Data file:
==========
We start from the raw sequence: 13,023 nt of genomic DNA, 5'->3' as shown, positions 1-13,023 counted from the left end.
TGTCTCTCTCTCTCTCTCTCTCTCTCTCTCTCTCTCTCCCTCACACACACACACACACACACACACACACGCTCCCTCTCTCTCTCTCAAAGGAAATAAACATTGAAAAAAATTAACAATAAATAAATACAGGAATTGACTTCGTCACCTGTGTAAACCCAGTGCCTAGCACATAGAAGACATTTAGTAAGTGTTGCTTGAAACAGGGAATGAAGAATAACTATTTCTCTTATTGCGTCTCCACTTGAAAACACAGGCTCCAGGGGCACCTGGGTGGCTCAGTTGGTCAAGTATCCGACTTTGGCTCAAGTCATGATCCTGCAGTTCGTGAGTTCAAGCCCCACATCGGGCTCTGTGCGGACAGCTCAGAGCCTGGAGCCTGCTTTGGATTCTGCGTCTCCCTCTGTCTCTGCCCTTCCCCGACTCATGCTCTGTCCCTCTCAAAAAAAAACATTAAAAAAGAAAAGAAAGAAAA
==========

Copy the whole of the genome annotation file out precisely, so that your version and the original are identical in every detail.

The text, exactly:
We start from the raw sequence: 13,023 nt of genomic DNA, 5'->3' as shown, positions 1-13,023 counted from the left end.
TGTCTCTCTCTCTCTCTCTCTCTCTCTCTCTCTCTCTCCCTCACACACACACACACACACACACACACACGCTCCCTCTCTCTCTCTCAAAGGAAATAAACATTGAAAAAAATTAACAATAAATAAATACAGGAATTGACTTCGTCACCTGTGTAAACCCAGTGCCTAGCACATAGAAGACATTTAGTAAGTGTTGCTTGAAACAGGGAATGAAGAATAACTATTTCTCTTATTGCGTCTCCACTTGAAAACACAGGCTCCAGGGGCACCTGGGTGGCTCAGTTGGTCAAGTATCCGACTTTGGCTCAAGTCATGATCCTGCAGTTCGTGAGTTCAAGCCCCACATCGGGCTCTGTGCGGACAGCTCAGAGCCTGGAGCCTGCTTTGGATTCTGCGTCTCCCTCTGTCTCTGCCCTTCCCCGACTCATGCTCTGTCCCTCTCAAAAAAAAACATTAAAAAAGAAAAGAAAGAAAA